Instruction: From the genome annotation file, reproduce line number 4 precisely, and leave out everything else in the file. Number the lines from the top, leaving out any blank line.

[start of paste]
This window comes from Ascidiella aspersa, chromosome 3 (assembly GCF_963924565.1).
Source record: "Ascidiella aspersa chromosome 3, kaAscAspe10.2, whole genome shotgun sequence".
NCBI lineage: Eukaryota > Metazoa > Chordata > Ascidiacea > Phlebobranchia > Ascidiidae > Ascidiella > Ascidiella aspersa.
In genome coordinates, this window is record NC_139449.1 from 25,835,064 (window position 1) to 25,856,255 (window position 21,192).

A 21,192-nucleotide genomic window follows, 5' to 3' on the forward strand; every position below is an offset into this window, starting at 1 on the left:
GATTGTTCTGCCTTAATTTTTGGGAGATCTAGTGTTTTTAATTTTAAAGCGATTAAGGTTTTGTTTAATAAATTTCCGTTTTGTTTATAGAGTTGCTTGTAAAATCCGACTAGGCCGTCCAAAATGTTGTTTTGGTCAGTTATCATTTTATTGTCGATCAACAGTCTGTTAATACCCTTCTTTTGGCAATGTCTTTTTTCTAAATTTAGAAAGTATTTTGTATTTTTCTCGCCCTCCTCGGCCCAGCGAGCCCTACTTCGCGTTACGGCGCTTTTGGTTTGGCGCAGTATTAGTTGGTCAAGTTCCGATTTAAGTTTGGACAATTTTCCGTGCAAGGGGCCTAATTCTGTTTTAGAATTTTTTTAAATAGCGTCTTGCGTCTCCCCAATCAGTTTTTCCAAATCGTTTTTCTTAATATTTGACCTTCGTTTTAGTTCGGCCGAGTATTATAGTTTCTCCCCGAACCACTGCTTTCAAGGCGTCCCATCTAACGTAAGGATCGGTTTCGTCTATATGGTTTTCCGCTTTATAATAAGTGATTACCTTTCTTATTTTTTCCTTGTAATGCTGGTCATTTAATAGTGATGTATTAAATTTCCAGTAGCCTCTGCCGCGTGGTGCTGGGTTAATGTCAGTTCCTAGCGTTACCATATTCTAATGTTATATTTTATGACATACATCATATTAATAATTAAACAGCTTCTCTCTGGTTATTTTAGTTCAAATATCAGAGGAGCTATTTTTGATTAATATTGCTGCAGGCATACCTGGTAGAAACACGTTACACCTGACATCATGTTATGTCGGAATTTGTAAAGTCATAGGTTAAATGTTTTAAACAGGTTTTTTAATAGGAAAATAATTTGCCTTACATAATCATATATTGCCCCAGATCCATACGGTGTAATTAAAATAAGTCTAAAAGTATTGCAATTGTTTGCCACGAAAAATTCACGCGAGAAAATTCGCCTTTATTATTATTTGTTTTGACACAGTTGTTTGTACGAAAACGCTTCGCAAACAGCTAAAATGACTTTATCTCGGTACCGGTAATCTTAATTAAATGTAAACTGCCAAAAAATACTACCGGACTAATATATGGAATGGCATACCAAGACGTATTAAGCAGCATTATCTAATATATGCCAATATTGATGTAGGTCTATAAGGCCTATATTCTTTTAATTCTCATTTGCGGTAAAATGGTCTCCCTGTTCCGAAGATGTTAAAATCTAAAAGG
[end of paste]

In genome coordinates, this window is record NC_139449.1 from 25,835,064 (window position 1) to 25,856,255 (window position 21,192).